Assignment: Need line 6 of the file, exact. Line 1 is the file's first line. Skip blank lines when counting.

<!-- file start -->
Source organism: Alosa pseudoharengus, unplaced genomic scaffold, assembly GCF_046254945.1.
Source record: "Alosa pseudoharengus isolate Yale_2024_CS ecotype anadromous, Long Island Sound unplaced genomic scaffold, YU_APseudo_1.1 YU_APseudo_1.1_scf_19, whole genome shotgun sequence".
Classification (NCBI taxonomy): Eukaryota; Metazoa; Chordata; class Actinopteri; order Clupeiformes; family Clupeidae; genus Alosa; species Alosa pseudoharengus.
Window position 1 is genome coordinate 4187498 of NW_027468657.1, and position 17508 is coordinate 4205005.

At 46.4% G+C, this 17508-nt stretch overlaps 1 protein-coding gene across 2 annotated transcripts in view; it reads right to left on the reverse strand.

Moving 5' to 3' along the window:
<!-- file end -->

Moving 5' to 3' along the window: